How to Save Money on Your Allotment

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Allotmenting is a great hobby; it gets you out in the sunlight, gives you a chance to exercise and provides you with delicious, free home-grown produce. However, without taking care, allotmenting can be a costly hobby, as expenses such as fertilisers, seeds, equipment and compost creep up on your patch. But there are things which can be done to minimise allotmenting costs; check out our list of handy tips to keep unnecessary expenditure to a minimum on your allotment.

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Fertilisers, compost and nutritional supplements for your soil can really set you back on the allotment, but by creating your own, you could reap the benefits of better quality soil whilst saving money. Make sure that you have a food waste bin in your kitchen, and ideally also a large bin outside to combine this food waste with any green waste from your garden. It takes a while to reap the rewards of recycling food waste, but the compost that you’ll be left with in the end will be top quality and will have been completely free. Another great idea is to put used coffee grounds on your garden as an organic mulch, as these are full of nutrients and a great source of nitrogen. You could also put coffee grounds in your food waste bin, and some coffee shops will give them away for free if you’re not a big coffee drinker yourself.

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There are various ways to save money by using handy DIY fixes on your allotment. One of these is recycling yoghurt pots and poking small drainage holes in the bottom; these will be perfect for allowing your seeds to germinate and grow into small plants, and will save you buying plastic pots. To train roots on plants which would spread out otherwise, cardboard toilet roll tubes are perfect, and they will also biodegrade in time. Finally, if you want to use a raised bed to fight pests, save your back and make your allotment look great, you could consider making them from old pallets. Many people are willing to give pallets away free, so with a bit of DIY work, you could save yourself the cost of buying one purpose-built.  You could also use pallets to make an outside compost bin, which with provide your allotment with good quality soil over time.

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They may not seem it at first, as each pack only costs a pound or two, but to fill an entire allotment with veg, you can end up spending a fair amount of money on seeds. Why not try taking seeds from the foods that you eat? Strawberries, apples, garlic and peppers can all be grown from shop-bought produce, offering a great way to save you buying seeds. Also, once your allotment’s up and running, take seeds directly from your own plants and you’ll save a lot of money over time.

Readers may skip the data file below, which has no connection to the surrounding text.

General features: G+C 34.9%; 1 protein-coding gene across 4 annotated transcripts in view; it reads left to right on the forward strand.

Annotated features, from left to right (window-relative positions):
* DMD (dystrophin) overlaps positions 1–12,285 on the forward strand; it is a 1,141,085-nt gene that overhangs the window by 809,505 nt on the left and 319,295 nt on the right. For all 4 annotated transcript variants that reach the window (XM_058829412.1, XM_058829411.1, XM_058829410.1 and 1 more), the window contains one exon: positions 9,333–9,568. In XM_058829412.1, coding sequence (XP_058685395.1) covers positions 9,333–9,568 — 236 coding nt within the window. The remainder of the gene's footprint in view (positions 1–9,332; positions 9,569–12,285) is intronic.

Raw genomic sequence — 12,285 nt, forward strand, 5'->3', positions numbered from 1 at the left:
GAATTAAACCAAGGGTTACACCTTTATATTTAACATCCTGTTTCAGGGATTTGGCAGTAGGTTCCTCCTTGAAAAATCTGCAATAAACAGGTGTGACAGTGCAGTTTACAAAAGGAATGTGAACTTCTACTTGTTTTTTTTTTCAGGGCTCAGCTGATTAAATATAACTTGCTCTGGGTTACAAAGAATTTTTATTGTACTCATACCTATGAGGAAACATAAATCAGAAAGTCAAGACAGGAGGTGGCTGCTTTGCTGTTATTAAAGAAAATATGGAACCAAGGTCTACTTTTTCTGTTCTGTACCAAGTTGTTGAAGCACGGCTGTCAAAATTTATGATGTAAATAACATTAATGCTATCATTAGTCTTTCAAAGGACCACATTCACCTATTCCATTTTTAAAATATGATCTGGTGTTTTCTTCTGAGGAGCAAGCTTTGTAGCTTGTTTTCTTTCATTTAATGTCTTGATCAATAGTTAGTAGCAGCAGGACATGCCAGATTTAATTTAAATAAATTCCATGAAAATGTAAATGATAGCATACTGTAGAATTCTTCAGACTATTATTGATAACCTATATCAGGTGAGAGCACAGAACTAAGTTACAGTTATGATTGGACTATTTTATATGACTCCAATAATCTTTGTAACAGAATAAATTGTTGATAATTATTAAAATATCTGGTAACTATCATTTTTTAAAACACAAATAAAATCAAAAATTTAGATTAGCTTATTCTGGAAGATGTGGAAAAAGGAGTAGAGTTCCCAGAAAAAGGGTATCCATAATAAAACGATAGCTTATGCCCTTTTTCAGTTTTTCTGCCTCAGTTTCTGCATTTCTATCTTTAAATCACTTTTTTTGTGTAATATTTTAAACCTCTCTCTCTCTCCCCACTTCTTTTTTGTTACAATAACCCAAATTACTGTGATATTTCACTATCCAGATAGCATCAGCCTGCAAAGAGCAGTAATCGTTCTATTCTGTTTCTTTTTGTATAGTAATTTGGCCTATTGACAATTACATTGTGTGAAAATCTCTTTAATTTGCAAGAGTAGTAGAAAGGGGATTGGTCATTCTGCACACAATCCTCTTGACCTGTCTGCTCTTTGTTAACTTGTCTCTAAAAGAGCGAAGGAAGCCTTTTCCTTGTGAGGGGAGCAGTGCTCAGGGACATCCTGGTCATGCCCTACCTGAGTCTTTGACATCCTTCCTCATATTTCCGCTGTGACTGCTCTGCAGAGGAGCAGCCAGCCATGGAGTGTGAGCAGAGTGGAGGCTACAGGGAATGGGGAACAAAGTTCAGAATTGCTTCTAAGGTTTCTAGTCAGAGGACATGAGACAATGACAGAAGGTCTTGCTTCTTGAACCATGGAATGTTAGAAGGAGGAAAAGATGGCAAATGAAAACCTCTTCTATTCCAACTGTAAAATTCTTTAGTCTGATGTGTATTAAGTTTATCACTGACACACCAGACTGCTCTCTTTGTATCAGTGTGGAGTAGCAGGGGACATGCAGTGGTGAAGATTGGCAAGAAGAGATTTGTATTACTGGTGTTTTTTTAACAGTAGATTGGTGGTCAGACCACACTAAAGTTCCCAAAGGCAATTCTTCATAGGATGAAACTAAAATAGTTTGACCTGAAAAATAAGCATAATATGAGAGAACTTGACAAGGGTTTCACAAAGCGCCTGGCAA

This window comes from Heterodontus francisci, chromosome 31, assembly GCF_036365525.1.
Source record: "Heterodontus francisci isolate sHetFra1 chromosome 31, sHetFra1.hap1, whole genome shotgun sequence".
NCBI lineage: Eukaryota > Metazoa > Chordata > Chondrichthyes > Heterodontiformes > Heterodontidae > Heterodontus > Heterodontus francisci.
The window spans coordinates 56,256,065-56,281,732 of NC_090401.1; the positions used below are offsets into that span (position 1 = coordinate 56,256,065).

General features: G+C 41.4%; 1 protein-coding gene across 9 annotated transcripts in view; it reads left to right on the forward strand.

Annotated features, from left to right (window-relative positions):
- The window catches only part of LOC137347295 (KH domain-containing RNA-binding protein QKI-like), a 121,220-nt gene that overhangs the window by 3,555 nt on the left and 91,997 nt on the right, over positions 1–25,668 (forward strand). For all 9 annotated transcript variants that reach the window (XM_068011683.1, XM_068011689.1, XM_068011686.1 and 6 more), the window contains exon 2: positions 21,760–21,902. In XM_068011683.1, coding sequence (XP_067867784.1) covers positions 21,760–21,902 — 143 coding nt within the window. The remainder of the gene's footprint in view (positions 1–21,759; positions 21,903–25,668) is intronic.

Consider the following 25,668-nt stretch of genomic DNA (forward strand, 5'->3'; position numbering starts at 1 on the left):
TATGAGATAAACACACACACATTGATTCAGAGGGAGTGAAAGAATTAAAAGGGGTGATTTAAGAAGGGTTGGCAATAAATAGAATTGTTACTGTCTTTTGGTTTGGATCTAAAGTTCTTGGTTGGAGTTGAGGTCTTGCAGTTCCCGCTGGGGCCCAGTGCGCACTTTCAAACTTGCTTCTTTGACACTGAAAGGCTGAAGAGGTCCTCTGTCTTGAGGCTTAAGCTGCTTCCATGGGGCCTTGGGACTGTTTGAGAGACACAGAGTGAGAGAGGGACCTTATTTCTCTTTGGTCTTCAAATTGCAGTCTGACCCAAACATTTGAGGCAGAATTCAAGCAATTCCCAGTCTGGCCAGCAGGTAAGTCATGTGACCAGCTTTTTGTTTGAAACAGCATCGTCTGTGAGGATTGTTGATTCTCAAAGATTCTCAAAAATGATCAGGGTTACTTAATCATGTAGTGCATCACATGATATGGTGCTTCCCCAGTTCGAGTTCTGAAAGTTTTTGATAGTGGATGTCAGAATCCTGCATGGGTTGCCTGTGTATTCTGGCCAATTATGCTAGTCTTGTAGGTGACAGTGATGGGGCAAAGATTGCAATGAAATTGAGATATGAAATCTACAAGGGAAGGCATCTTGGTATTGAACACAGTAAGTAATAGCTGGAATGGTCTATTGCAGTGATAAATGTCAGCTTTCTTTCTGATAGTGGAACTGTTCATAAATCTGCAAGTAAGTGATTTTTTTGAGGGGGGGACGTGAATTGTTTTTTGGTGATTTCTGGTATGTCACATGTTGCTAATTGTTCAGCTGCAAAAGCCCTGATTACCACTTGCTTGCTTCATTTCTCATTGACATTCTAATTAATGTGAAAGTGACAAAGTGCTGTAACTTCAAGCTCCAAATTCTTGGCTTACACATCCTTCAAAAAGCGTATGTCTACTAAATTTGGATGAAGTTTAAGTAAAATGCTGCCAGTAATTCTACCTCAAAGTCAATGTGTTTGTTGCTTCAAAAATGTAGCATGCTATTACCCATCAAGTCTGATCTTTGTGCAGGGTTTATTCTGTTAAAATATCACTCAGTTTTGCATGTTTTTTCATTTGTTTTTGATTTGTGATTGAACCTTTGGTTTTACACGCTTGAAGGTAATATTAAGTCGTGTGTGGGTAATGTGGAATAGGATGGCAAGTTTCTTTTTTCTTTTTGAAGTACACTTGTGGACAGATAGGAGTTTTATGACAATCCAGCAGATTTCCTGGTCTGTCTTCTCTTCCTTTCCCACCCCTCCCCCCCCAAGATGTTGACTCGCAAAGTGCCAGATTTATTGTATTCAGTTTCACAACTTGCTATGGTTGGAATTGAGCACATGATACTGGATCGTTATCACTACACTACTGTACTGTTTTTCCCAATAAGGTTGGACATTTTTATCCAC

Be realistic with what you’ll grow on your allotment, and bear in mind the yield that you’ll produce with each plant. Food crops like cucumbers, runner beans, potatoes and courgettes can have very high yields, so putting them all around your garden will leave you with more than you’ll be able to eat. Instead, choose a good mix of crops which you will grow manageable amounts of.


Try to choose crops that will come into season at different points in the year, as this way you won’t be left with baron periods. Vegetables like kale, lettuce and spinach are great vegetables to feed you over a longer period, because if you crop them right, they can continue to grow after you’ve eaten their outside leaves.

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Allotments are generally friendly and collaborative places, and when your foods are coming into harvest, why not consider swapping veg with your friends on the allotment? It’s certainly better to have a usable amount of many vegetables than to be overloaded with just what grows on your own allotment. It’s also a great idea to swap seeds with your fellow allotmenters - you could find yourself growing free new plants next year!


Pests can really ruin your yields, but there are several great techniques to keep them at bay. Crop rotation stops pests from taking hold, as many live in the soil and moving plants can disrupt their reproduction cycles. Companionship planting is also a great way to deter pests, by camouflaging odours or drawing pests away from valuable plants. In addition, some plants mutually benefit from being grown in close proximity. Finally, raised beds can simplify weed control, as plants can be placed closer together, leaving less space for unwanted plants to grow. Raised beds also drain better, so you’ll have less trouble with slugs and snails, which prefer sodden environments. A raised bed can elevate your plants away from the reach of rabbits, whilst netting will protect your produce from birds.

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If you’re a little sceptical about just how much you could actually save by owning an allotment, you might be surprised to find that the National Society of Allotment and Leisure Gardeners found in a survey that a 300 yard allotment could save you around £1300 through the course of a year. The research found that the typical £202 expenditure on the plot was more than cancelled out by yields worth a staggering average of £1564. With the help of the handy tips in this post, and considering the huge potential profits to be made, surely it’s worth getting out there and having a go for yourself!


Could your allotment be the pride of Britain? Enter our competition to find Britain’s Best Allotment, in association with The National Allotment Society and National Allotments Week and you could be in with a chance of winning £1,000 worth of prizes.